The University would also see added revenue by bringing off-campus research laboratories to campus. That would allow GW to reap funds from indirect cost recoveries, or the overhead costs that the University would earn on federal grants researchers earn. GW is counting on a net increase of $55 million in indirect cost recoveries to help fund the $275 million Science and Engineering Hall over the next 10 years.
To capitalize on the swell of foreign students looking toward American higher education, GW would also look to launch a gap year program for foreign students who are not GW students. They would take English and enrichment classes on the Virginia Science and Technology Campus, Linebaugh said.
“They would spend a year getting ready to really dive in rigorous academic programs in the States,” Linebaugh said. “Whether it be on a language basis or cultural basis, it'd really help them prepare for academic pursuits.”
About $11 million in ITF savings have been invested last fiscal year into research start-ups, Columbian College of Arts and Sciences faculty hires and campus-wide advising programs.
The University started expanding graduate online programs and its online MBA offerings over the last few years, but its plans to develop college-credit courses for high school students and an online undergraduate degree for military and service members are brand new.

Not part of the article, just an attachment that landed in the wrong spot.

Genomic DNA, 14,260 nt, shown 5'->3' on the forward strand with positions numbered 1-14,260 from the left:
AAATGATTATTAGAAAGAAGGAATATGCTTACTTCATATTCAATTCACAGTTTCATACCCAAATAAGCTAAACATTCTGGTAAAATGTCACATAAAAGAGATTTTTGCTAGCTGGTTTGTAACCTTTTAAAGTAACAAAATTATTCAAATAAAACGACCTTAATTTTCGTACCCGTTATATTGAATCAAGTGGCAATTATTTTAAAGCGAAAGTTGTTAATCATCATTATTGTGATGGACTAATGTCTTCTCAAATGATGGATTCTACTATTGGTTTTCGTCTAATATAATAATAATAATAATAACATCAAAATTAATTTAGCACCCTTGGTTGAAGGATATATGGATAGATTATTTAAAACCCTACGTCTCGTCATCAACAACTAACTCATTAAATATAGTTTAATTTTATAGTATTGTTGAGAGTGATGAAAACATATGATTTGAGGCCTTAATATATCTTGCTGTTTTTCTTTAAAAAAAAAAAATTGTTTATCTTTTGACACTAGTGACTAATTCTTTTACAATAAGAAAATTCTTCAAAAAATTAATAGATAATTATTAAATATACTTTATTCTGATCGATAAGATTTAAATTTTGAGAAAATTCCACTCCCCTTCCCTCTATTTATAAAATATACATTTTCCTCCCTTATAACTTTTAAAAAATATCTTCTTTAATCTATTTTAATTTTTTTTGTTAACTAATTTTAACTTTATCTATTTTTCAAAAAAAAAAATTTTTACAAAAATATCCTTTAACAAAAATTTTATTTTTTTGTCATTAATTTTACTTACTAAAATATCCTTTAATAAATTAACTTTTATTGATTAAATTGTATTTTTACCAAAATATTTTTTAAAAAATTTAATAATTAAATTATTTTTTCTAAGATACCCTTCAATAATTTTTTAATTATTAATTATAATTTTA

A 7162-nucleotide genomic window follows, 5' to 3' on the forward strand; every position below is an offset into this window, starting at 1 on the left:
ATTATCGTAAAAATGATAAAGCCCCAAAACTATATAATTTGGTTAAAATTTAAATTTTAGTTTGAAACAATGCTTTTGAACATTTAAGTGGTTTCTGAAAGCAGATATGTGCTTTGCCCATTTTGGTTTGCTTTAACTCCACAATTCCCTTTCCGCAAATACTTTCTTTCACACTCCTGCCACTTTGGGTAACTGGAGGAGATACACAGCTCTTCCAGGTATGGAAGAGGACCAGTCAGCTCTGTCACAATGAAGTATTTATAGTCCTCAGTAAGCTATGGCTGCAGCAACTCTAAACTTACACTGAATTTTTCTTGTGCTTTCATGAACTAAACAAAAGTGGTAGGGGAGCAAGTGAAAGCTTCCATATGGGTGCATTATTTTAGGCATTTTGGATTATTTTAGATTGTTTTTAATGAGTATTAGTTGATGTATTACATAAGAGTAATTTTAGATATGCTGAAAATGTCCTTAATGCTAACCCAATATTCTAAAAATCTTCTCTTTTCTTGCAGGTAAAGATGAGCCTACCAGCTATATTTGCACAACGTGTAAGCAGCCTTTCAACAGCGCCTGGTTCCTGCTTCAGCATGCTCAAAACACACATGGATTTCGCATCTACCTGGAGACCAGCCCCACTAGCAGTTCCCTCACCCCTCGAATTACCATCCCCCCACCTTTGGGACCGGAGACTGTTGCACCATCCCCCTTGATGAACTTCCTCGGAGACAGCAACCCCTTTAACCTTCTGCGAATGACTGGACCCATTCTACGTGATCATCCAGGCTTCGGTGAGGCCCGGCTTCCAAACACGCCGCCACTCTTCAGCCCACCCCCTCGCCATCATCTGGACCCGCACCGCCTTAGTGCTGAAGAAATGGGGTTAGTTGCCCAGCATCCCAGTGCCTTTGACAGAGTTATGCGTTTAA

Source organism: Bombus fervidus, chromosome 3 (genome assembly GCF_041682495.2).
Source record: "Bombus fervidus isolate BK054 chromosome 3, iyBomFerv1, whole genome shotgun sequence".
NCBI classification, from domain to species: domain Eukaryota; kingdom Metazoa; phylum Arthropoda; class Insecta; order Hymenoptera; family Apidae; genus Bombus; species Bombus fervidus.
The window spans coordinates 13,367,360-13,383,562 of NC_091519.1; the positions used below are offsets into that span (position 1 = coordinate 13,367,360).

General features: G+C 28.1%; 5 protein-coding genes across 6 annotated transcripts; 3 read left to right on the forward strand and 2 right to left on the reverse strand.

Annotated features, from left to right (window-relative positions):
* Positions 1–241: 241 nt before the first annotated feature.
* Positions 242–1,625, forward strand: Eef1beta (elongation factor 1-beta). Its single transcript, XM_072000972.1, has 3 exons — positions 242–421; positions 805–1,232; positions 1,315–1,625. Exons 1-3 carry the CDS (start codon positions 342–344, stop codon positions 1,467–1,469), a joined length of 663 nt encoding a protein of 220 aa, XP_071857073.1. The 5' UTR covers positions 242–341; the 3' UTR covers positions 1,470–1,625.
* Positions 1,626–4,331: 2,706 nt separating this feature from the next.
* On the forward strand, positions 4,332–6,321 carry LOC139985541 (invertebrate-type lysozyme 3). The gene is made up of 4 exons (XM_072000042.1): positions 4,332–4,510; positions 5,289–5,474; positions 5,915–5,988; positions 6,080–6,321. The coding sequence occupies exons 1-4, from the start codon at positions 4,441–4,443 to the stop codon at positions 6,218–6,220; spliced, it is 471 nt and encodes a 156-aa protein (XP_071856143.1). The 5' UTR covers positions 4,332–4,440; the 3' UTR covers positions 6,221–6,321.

The University’s graduate programs in business, education and nursing landed top spots in U.S. News & World Report’s inaugural rankings of online programs in January. The business school added four new online MBA programs this summer.
He added that the University needed to dive deeper into online education, because for-profit colleges like University of Phoenix are ahead in the market. But GW could provide a more solid educational foundation to online programs, he said.
The University plans to release six of these ideas every six months for six years, but Linebaugh and Lawlor said the University would keep the initiative going even if some ideas don't pan out as projected. The ITF aims to create $60 million of new funds, through revenue boosts or cost savings, to be funneled back into the University each year – an important backstop to GW’s finances as its endowment growth slows.
Past ideas, like expanding telecommuting and converting to a cloud storage system have also helped carve excess costs out of GW's budget.
Linebaugh said he could not put a timeline on when each program would be released, adding that administrators would work for about a year to put them into action.
This article was updated Sept. 6, 2012 to reflect the following:
The Hatchet incorrectly reported that the Innovation Task Force would pitch six ideas every year. In fact, they'll present six ideas every six months. The Hatchet also incorrectly reported that additional revenue earned from a new slate of online programs can be used as early as fiscal year 2017. In fact, the revenue can be used before then, but it will come to maturity as early as 2017.